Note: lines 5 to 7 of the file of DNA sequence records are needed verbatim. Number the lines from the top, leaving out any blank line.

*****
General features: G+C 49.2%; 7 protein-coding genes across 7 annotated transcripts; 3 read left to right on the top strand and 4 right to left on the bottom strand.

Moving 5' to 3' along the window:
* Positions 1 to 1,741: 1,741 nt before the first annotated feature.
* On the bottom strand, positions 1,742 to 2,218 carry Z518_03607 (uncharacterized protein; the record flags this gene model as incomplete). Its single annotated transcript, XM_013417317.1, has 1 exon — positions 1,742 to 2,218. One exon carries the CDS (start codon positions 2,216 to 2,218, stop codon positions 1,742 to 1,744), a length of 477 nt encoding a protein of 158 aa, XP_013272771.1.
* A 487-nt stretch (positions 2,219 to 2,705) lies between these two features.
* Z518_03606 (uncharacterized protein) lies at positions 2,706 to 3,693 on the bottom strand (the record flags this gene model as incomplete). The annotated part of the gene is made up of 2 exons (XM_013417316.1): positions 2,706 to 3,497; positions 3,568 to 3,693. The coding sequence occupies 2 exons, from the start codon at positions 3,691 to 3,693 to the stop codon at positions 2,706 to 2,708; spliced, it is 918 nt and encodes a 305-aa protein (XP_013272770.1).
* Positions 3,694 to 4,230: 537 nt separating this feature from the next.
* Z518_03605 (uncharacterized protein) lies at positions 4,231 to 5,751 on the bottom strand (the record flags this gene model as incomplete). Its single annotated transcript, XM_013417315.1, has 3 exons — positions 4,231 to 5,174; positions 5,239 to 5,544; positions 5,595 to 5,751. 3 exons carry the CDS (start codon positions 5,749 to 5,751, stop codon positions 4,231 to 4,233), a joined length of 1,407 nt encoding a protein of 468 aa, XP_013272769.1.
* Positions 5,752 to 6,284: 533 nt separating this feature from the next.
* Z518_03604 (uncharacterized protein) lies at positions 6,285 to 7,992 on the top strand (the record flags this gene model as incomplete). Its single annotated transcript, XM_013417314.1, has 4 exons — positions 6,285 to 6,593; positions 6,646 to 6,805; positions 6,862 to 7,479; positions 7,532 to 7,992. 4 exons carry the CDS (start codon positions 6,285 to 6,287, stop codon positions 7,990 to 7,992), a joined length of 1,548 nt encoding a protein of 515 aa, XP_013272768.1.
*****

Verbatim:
* A 487-nt stretch (positions 2,219 to 2,705) lies between these two features.
* Z518_03606 (uncharacterized protein) lies at positions 2,706 to 3,693 on the bottom strand (the record flags this gene model as incomplete). The annotated part of the gene is made up of 2 exons (XM_013417316.1): positions 2,706 to 3,497; positions 3,568 to 3,693. The coding sequence occupies 2 exons, from the start codon at positions 3,691 to 3,693 to the stop codon at positions 2,706 to 2,708; spliced, it is 918 nt and encodes a 305-aa protein (XP_013272770.1).
* Positions 3,694 to 4,230: 537 nt separating this feature from the next.